/Covid: Cases of India coronavirus variant found in UK features two mutations that could be ‘of concern’ | ITV News

Covid: Cases of India coronavirus variant found in UK features two mutations that could be ‘of concern’ | ITV News

Video report by ITV News Science Editor Tom Clarke

The discovery of a new variant in the UK, which was first detected in India, features two mutations that could be a cause for concern, an expert has said.

Public Health England (PHE) reported that 73 cases of the B.1.617 variant have been confirmed in England as well as four cases in Scotland.

Officials have designated it a “variant under investigation” (VUI) rather than a “variant of concern” (VOC), such as the Manaus (Brazil) or South African variants.

PHE said there is currently no evidence to suggest that disease from the newly identified variant is more serious than previous ones, nor is there current evidence to suggest vaccines are less likely to work against it.

It is understood that the cases detected in England are dispersed across different parts of the country.

Many are linked to international travel but investigations are under way.

Paul Hunter, professor in medicine at the University of East Anglia, said the variant featured two “escape mutations” – E484Q and L452R – that “are causing people to be concerned”.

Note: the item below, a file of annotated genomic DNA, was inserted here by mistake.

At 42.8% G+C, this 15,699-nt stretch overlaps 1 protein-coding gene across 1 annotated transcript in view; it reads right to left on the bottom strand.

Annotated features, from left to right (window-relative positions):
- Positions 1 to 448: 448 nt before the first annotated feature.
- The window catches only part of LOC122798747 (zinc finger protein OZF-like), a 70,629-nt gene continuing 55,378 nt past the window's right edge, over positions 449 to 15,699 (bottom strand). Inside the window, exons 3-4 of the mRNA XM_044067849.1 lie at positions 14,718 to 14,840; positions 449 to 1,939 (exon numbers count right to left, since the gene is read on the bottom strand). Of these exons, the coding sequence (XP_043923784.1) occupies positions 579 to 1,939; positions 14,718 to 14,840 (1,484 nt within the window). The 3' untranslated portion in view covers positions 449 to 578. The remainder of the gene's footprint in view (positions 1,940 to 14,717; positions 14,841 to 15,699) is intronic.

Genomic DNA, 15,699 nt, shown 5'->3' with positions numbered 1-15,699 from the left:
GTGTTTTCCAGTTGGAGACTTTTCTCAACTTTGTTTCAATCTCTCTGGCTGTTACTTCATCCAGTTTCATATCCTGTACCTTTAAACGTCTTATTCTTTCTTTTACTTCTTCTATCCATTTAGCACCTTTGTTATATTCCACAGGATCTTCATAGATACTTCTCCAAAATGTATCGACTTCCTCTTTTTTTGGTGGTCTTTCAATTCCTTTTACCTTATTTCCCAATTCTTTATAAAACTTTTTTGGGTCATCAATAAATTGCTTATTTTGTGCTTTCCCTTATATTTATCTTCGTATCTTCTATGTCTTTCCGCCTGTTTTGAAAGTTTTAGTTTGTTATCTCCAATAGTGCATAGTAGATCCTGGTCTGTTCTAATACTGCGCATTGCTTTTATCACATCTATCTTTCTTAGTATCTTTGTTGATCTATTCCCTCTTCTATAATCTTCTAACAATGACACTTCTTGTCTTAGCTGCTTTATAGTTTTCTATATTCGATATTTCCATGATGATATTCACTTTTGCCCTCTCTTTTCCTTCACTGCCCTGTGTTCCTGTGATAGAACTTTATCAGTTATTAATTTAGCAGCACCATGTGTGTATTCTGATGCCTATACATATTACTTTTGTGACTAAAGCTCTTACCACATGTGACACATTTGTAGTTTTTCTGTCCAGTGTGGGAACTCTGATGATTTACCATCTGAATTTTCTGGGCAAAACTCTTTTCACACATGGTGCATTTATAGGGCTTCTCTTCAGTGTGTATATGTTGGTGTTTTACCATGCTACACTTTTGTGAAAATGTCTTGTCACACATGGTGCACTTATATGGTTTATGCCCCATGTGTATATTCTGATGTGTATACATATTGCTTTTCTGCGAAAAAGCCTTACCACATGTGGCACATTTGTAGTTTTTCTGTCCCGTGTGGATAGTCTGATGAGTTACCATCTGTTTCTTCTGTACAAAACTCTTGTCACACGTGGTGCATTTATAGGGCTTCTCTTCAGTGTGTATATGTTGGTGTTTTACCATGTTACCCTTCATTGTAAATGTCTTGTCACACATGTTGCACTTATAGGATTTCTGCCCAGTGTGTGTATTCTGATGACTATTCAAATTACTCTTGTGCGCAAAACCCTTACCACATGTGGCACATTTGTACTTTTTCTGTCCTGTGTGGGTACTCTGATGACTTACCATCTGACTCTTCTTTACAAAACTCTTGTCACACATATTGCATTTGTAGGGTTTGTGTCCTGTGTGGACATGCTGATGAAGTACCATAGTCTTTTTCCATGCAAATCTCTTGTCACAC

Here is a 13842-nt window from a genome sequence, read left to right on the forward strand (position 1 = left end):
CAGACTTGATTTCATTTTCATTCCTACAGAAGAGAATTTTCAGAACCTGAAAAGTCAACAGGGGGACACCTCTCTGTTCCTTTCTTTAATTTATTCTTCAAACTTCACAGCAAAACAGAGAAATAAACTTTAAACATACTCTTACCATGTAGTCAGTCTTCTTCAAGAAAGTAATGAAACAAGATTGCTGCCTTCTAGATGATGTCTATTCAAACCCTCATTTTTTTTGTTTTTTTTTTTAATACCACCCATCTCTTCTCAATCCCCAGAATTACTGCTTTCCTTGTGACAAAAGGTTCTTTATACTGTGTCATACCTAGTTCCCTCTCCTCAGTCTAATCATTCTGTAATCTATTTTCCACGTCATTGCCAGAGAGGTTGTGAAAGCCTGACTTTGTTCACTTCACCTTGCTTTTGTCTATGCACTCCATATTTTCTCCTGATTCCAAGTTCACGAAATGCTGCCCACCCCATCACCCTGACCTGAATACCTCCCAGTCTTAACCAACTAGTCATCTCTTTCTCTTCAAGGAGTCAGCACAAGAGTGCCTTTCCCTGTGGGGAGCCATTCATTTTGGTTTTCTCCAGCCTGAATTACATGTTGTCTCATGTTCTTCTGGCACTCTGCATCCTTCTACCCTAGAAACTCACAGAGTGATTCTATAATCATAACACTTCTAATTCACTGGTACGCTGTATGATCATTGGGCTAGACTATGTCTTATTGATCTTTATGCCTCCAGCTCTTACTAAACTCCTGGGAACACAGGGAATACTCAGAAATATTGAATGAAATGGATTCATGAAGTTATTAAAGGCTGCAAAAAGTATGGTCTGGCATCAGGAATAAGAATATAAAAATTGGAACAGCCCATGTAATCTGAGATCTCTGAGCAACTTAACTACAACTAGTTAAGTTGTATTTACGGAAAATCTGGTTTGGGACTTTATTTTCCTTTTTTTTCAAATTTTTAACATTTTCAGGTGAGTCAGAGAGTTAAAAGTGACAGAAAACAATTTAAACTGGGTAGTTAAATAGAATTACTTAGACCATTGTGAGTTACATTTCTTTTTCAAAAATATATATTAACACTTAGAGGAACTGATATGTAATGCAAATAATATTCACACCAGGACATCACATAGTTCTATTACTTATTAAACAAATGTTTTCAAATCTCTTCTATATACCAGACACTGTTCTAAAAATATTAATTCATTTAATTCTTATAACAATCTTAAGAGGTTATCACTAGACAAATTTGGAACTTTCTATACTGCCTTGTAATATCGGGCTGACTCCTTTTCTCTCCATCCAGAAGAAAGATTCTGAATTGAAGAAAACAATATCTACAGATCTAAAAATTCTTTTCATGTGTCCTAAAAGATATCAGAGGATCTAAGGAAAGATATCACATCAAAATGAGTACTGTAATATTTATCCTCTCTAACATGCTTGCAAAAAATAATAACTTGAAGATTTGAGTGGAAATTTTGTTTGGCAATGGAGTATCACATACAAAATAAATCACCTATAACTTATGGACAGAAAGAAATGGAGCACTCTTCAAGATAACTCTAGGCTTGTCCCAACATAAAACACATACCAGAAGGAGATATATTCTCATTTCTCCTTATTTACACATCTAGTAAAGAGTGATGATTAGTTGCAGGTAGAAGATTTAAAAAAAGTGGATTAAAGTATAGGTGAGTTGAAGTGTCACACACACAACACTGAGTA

He added: “There’s laboratory evidence that both of these are escape mutations.

“Basically, applying what we know about other human coronaviruses would suggest that this is going to be even less controlled by vaccine.

“But we don’t know that for certain at the moment.”

According to PHE, the variant “includes a number of mutations including E484Q, L452R, and P681R”.

Two of the mutations are in the spiky protein that the virus uses to fasten itself to cells, according to Dr Rakesh Mishra, the director of the Centre for Cellular and Molecular Biology, one of the 10 research institutes sequencing the virus.

He added that these genetic tweaks could be of concern since they might help the virus spread more easily and escape the immune system.

But Health Ministry officials in India have cautioned against linking the variants with an ongoing surge in new infections.

Cases in India had been plummeting since September but spiked in February and on

There have been 13.9 million confirmed cases and 172,000 deaths in the Asian nation.

The Health Ministry said in a statement that the new variant was found in 15% to 20% of the samples sequenced from Maharashtra state.

The state, which is home to India’s financial capital, has been worst hit by the recent surge and accounts for over 60% of all active cases in India.

It said “all appropriate public health interventions will be undertaken, including enhanced contact tracing” after its detection, with PHE and international partners monitoring the situation “closely”.

Despite its high number of Covid cases, India is not currently on the government’s “red list” for travel, which sees people who have been in those countries in the previous 10 days refused entry to the UK.

British or Irish nationals, or people with UK residency rights, are able to return from red list countries but must isolate in a quarantine hotel for 10 days.